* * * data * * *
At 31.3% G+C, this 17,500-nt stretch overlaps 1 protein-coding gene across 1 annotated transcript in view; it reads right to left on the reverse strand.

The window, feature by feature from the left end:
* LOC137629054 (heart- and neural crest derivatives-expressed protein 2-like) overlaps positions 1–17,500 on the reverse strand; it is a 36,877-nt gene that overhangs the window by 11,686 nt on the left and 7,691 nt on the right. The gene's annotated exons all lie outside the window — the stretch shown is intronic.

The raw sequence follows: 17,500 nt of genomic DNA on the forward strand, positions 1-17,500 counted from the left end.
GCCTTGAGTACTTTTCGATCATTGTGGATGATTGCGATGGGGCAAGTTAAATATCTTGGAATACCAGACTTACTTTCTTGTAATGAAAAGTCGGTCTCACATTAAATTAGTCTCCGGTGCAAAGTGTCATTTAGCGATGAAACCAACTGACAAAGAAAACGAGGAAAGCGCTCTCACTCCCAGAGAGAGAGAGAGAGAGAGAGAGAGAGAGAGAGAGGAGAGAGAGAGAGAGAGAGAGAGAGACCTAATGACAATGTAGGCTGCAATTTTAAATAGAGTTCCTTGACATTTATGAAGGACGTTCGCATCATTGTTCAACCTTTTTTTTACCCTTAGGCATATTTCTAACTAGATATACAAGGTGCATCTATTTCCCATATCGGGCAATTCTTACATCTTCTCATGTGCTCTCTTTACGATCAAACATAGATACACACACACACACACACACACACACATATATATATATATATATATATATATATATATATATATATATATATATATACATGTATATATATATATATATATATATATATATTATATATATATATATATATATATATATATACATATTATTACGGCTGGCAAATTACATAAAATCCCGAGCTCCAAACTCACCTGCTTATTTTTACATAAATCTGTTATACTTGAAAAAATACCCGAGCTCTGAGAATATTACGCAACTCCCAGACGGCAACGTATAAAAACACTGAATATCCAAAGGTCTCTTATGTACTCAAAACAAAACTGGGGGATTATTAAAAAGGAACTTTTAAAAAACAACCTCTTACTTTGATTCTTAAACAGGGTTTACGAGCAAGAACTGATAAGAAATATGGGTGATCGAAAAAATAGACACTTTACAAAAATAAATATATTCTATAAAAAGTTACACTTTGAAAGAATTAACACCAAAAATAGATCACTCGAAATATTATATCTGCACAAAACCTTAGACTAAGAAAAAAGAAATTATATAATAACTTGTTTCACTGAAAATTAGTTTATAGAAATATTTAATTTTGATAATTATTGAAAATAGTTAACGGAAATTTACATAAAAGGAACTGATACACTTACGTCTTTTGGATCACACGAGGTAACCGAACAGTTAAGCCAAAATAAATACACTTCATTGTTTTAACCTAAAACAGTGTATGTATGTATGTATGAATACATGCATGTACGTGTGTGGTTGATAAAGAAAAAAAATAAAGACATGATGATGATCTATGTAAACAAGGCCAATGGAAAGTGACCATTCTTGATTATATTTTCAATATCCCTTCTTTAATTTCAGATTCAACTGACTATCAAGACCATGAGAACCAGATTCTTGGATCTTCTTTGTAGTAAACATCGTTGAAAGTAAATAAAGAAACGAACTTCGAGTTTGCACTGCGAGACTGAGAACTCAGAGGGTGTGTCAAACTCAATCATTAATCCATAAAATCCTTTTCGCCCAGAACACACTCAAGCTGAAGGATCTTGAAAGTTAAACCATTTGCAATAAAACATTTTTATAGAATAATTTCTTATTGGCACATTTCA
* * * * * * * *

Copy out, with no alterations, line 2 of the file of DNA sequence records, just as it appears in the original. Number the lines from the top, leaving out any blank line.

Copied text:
The window, feature by feature from the left end: